Charlotte-Mecklenburg Black Heritage Committee Hosted a Reception to Welcome Dr. Willie Griffin Home


CHARLOTTE, NC – Last month, the Charlotte Mecklenburg Black Heritage Committee hosted a reception at the James B. Duke Memorial Library on the campus of the historic Johnson C. Smith University to welcome Dr. Willie Griffin back home.

Griffin 43, a Charlotte native, returned home to accept the position of Historian for the Levine Museum of the New South. He shared with guests, “After relocating my family multiple times, I told my wife this is our final move. I’m home.”

The reception gave Dr. Griffin an opportunity to re-connect with several old acquaintances, and even heard from former Mecklenburg County School Board chair and current Black Political Caucus chair, Author Griffin, that he’d been asked if the younger Griffin was his son – to which they each gave a chuckle.

The Charlotte-Mecklenburg Heritage Committee felt it only fitting that they host a reception considering he becomes a viable partner in acquiring Black history for the City of Charlotte.

Griffin who has taught at West Charlotte High School, UNC Chapel Hill, and the Citadel confessed that he knew very little about the mark his own family played in the Civil Rights Movement and opening the doors of Charlotte to people of color. Guests could tell by his comments, his ambitions to unfold Charlotte’s great history has soared to yet another level.

Crafted to be a relaxed event, CMBHC President, Kelley Eaves-Boykin welcomed the guests and shared the occasion; Monika Rhue, Director of Library Services at Johnson C. Smith University brought greetings; the invocation was delivered by Janet Garner-Mullins, CMBHC Board member; and Words from One Historian to Another were presented by former Levine historian, Dr. Tom Hanchett. Music was provided by saxophonist, Wil Lee.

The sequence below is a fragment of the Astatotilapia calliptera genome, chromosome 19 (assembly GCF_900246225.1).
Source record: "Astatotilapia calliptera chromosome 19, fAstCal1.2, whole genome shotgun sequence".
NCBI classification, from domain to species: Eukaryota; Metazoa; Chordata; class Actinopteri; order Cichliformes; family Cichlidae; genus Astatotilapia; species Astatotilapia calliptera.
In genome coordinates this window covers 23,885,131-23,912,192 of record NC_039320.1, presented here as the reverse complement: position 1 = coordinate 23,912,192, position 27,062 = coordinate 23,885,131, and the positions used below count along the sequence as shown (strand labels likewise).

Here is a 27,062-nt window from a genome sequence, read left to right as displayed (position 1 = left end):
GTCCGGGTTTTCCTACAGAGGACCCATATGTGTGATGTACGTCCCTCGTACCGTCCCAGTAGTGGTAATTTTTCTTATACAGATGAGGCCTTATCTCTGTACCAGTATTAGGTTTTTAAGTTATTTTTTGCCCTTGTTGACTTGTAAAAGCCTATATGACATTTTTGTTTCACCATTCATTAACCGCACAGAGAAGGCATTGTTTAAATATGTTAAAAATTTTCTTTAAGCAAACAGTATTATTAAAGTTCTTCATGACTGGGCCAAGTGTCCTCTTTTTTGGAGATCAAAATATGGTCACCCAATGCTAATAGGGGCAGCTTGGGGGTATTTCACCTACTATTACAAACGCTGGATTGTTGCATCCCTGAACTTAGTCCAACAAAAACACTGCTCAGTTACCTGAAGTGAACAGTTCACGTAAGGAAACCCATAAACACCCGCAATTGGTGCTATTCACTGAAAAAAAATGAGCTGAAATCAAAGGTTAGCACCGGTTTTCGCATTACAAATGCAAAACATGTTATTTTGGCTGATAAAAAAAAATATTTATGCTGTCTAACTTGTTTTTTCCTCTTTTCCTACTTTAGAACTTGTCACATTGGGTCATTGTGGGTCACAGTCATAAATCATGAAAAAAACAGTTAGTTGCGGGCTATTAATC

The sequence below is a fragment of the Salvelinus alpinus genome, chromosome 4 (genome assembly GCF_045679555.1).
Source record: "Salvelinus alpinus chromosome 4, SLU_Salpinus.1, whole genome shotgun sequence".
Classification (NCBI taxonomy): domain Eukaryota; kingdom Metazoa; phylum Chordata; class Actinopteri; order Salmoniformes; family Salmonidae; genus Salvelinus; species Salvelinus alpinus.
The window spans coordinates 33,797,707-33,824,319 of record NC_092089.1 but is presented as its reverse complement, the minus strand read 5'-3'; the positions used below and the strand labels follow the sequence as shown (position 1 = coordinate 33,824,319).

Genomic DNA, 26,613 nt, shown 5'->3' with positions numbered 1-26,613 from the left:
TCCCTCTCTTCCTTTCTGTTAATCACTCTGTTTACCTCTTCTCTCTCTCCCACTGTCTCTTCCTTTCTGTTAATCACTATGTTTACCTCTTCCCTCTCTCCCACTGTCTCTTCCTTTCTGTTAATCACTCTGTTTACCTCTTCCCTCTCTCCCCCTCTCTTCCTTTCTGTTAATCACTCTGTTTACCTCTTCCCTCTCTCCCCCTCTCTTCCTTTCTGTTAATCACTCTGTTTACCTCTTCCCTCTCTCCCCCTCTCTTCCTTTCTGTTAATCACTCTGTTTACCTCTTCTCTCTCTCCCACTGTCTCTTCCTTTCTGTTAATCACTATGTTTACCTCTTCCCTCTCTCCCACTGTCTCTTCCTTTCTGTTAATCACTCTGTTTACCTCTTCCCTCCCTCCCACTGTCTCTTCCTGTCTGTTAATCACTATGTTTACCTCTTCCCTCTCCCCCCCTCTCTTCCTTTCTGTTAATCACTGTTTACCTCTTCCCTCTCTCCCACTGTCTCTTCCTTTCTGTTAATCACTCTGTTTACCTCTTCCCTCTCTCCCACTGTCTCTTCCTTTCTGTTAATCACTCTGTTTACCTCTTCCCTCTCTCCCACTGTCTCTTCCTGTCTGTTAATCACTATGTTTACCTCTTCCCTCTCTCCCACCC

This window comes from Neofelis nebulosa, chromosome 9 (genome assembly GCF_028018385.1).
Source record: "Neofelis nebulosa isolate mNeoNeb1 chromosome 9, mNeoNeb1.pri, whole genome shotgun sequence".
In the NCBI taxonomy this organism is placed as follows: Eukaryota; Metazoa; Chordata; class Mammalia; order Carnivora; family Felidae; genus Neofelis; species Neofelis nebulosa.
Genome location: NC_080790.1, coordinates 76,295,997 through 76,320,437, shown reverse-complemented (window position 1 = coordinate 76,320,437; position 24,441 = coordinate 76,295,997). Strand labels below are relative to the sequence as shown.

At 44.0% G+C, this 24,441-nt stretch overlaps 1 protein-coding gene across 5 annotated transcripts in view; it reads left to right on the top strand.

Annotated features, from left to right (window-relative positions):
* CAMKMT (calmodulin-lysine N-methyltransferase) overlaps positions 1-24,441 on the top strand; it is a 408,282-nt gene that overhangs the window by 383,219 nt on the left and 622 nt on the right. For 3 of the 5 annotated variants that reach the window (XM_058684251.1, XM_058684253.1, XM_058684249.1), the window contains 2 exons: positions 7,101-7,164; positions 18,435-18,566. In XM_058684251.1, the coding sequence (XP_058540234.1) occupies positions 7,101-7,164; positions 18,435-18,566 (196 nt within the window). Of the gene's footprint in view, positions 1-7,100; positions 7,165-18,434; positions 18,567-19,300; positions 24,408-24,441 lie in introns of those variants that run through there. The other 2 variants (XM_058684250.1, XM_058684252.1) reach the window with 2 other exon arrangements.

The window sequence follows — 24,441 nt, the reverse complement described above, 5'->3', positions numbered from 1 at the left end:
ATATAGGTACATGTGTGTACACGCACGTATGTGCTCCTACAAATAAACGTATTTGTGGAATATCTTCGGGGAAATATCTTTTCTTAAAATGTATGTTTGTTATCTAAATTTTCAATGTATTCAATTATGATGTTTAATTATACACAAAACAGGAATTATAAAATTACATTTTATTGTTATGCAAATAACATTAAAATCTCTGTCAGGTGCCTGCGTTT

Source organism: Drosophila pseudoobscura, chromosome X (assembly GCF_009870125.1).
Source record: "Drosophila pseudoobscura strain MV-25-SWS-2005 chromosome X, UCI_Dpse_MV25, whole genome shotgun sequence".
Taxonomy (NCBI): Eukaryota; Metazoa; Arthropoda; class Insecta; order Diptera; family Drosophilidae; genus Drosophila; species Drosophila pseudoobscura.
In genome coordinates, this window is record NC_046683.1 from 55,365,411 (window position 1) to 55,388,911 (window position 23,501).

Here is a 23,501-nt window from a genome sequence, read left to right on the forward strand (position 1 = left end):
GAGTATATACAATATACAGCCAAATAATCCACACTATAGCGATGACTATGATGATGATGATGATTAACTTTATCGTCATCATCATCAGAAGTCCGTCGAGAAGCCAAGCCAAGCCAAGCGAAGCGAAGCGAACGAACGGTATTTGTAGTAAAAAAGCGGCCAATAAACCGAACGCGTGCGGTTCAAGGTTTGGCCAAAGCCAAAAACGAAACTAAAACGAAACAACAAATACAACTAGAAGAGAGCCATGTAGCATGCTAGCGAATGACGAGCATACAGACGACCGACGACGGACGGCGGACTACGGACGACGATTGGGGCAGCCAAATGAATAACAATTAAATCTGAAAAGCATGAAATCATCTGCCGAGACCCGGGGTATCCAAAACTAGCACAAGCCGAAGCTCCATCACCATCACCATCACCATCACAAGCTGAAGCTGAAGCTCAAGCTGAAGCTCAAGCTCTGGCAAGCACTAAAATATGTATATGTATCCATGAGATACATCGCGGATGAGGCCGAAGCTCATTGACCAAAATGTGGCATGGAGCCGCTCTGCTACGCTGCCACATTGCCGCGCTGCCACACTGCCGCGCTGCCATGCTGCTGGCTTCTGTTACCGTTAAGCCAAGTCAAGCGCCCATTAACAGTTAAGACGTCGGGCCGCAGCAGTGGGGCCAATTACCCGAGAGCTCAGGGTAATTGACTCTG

About Charlotte Mecklenburg Black Heritage Committee:

The mission of the Charlotte-Mecklenburg Black Heritage Committee (CMBHC) is to foster the sharing of this region’s history as it relates to African-Americans, taking particular note of those communities which have been lost due to urban growth. CMBHC seeks to preserve and present with honor African American history and culture in the city of Charlotte and the larger Mecklenburg County. CMBHC will work with other community groups and organizations t enhance their efforts to preserve our history and will create and support other events, activities and programs consistent with our goals.